Having taken both the women’s category A epee and foil events at London 2012, she shows no sign of a dip in form, also winning in both competitions at last month’s Wheelchair Fencing World Cup.
If anyone can stop her it will perhaps be Zsuzanna Krajnyak of Hungary, though Krajnyak will need to utilise all her experience and the support from a home crowd if she is to find a way to halt Yee’s incredible winning run.
- Pender looking to regain winning ways
At the start of 2013 Poland’s Dariusz Pender looked unstoppable. Pender followed a gold medal in the category A epee discipline at the London 2012 Paralympic Games with victory at the IWAS Wheelchair Fencing World Cup in Eger, Hungary, in December, and a joint third-place finish at the IWAS World Cup in Hong Kong later that same month.
At the subsequent Grand Prix events in Montreal Canada, and Lonato, Italy, however, Pender could only manage an uncharacteristic 5th and 7th place finishes respectively.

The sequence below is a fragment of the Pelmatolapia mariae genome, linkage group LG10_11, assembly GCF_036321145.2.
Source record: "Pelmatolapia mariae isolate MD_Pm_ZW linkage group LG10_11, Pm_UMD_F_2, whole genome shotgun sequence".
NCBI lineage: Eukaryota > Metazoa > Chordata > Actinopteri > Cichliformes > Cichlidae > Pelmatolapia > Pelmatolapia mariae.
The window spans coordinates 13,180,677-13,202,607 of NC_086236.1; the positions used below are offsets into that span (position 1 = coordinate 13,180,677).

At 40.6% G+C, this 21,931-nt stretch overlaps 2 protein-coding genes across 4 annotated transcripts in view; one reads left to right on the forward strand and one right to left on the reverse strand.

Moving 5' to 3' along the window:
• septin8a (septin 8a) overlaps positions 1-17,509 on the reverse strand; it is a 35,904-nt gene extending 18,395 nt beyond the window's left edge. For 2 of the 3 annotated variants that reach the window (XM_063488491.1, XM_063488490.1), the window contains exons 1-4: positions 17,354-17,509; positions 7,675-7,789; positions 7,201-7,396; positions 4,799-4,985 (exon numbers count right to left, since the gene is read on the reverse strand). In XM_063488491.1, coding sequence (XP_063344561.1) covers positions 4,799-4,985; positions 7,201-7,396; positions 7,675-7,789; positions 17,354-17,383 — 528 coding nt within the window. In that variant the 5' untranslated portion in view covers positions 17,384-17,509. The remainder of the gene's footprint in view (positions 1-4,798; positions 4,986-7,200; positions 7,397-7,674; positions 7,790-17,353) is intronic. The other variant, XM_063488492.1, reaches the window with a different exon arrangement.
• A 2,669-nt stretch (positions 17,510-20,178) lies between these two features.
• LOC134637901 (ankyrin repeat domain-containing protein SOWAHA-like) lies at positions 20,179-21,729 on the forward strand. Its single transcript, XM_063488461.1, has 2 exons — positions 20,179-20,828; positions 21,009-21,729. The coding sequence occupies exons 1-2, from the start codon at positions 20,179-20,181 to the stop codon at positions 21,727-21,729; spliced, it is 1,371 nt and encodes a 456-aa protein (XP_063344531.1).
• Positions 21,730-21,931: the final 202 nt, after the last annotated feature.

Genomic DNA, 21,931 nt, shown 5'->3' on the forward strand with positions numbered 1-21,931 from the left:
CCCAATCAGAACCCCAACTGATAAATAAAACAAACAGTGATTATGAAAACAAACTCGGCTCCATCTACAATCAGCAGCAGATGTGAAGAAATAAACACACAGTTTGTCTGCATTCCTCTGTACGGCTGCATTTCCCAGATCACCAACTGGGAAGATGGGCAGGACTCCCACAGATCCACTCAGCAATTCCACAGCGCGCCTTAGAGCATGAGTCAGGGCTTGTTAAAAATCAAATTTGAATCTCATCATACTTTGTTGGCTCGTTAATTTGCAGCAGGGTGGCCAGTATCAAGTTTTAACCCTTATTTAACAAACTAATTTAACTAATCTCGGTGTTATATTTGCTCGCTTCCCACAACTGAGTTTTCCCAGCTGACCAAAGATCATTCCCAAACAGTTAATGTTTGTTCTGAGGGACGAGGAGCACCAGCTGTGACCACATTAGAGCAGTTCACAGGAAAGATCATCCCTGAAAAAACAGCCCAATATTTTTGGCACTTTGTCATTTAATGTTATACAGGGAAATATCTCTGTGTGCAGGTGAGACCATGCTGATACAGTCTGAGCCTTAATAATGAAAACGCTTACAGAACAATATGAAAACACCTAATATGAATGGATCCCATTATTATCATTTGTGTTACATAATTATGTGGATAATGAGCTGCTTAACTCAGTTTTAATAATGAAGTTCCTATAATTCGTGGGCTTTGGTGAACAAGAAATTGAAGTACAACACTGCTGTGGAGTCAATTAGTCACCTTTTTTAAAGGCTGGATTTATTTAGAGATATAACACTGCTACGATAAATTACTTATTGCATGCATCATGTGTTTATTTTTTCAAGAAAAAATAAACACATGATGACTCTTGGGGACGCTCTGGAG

This decline was halted at last month’s World Cup event in his native Poland where he again topped the podium. Eyes will now be on his performance in Budapest to see whether Pender is on his way back to top form.
- Resurgent Russia
The Russian delegation will be aiming to top the medals table at the Wheelchair Fencing World Championships. They have looked extremely strong in recent competitions. At the recent World Cup event in Poland they won five events whilst also registering one second-place finish and seven third-place finishes.
Look out for Nikolay Lukyanov in the men’s category C epee and Alexandr Logtenko in the equivalent foil competition.
Dominating the country medals table won’t be easy, however, with Hungary, Poland and China all bringing strong squads to Budapest.
- Women’s category B epee rivalry
No category looks to be as open as the women’s category B epee. Any of five athletes can be considered genuine contenders for the title.
London 2012 silver medallist Simone Briese-Baetke from Germany is a strong and experienced competitor who has won two Grand Prix events this year. In the final of the Grand Prix in Lonato, Italy, she beat Liudmila Vasilyeva of Russia who will have been buoyed ahead of Budapest by a win at last month’s World Cup in Warsaw.